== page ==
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Saturday, June 7, 2014

American VS British English

I used to think that a cookie was a small biscuit until I started blogging! And yes, over here, we call an eraser a rubber!  Haha! So you can imagine the confusion and amusement cousin Monica caused when she asked the fellow student sitting beside her for a rubber on her first day at the university she attended in America! The dude was gobsmacked! It took her a while before she realized that rubber is condom in the US. The poor girl was mortified!

Sharing this image I saw on Pinterest.

BTW,  what do you think of these Precious Moments inspired biscuits/cookies I made this week?


  1. Be they called biscuits or cookies...they're so darling.

    I enjoyed the graphic of Brit/American English.

    And the story you shared just made me literally, LOL

  2. Whatever their name, they so adorable! Almost too cute to eat! It is interesting how one country uses a whole totally different word than another's. That poor girl; I bet she never made that mistake again!


  3. Even in America different words are used for the same thing---we are a very large country and there are numerous dialects and nicknames for everything. A bag here is a sack somewhere else. It's all very confusing!

    LOVE the cookies!

  4. Glad you're back!! Loved the image you shared from Pinterest :)

    And love the cookies/biscuits/delicious bite of heaven! They're so cute!!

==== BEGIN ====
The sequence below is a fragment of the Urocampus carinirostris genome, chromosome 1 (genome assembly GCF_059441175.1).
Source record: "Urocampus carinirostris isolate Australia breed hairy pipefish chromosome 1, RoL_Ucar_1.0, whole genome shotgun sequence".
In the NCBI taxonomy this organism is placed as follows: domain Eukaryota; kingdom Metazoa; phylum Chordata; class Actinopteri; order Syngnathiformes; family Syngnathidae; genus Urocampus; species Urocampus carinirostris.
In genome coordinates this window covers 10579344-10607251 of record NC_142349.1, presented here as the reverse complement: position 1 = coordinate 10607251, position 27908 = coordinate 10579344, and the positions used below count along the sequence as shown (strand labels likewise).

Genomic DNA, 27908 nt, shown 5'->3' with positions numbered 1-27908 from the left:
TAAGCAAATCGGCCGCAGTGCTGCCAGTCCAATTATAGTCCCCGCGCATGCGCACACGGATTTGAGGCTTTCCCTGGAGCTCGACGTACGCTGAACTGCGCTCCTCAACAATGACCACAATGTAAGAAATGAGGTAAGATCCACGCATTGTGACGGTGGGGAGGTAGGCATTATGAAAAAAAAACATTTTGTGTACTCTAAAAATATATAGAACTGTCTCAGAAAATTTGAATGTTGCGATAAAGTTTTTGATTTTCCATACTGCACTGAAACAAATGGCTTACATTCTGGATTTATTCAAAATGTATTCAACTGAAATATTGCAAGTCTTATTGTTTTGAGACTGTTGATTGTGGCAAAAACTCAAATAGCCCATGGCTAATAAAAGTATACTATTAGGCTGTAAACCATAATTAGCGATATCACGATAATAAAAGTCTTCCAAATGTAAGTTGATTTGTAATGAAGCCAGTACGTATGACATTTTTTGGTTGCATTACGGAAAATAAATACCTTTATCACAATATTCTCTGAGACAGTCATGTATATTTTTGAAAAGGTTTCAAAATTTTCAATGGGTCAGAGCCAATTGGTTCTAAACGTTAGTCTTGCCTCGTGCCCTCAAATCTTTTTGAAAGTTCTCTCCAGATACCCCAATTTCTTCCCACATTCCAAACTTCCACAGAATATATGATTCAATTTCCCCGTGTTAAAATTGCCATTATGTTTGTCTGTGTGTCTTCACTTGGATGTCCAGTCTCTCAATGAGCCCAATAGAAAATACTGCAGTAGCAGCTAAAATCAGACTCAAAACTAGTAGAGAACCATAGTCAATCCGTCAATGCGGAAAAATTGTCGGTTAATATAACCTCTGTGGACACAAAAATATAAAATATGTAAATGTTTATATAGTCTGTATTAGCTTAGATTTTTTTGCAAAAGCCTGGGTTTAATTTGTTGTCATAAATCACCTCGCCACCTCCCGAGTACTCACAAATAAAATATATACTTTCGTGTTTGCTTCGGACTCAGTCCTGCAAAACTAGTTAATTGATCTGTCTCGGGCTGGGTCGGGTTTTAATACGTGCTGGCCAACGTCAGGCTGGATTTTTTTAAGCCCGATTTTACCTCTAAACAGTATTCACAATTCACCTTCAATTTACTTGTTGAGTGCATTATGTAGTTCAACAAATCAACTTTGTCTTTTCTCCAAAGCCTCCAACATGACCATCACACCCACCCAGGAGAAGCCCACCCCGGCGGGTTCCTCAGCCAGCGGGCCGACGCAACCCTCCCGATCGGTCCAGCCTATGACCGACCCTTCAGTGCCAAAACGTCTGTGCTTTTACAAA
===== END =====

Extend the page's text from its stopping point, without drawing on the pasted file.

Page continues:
5. My stepdad is British--so you can imagine the look on his face the first time we mentioned "biscuits and gravy!"

  6. I like your cookies, they're cute as can be.

    We have friends in Scotland who all the college or university a 'uni.' Is that the same in England?

    LOL at the eraser request. :) I can see where the hood/bonnet term could cause confusion too. Babies wear a bonnet on their head here. hahaha

  7. I worked with someone from England for awhile. Some of the terms I was familiar with, others not so much.

    One that was crazy to me is when she gave us instructions to pick her up. She said, "Pass the zebra crossing." My husband and I were like, "What the heck is zebra crossing?!" She thought we knew since we are Beatles fans. Zebra crossing is on the album Abby Road. Now I know.

  8. Lovely blog. Host of CBY Book Club here. Thanks for following my blog. Love this post. It made me think of a recent review of my book that was brought to my attention. I had my character utilise a torch, and the reviewer's comment was: why have the character light a torch when he could use a flashlight?

    It made me laugh. Where the person got the indication that the character lit anything in that scene was beyond me. I don't read reviews, but I had to read that one, and it was a negative review at that, but the points addressed by the reviewer were ridiculous.

    Personally, the American vs British English isn't an issue for me. As long as the writer's description has built a foundation for me to work with, I have no problem. It's the writer's job to be coherent. It's the reader's job to be a critical reader and a critical thinker.

    Again, love the post and the blog.

    Following your blog :)

  9. Being British myself I found this illustration wonderful. Your cookies (biscuits) even more wonderful.Thank you for sharing your sweet blog at the Thursday Favorite Things Blog Hop. ♥

  10. I studied in an Irish convent.... Hmmmm.... Quiet unknowingly I was speaking British English while visiting New York City. An attendant at a cash register even asked if I was from Britain.... I would have said something too awkward for her ears... Your biscuits are a darling, wish I could ice them them dat!

  11. Haha! This made me laugh! I enjoyed the story you shared at the top about erasers. :) I knew some of the differences between British and American English, but not all that you shared in the graphic.
    Your cookies are adorable! Thank you for sharing them at The Creative Exchange!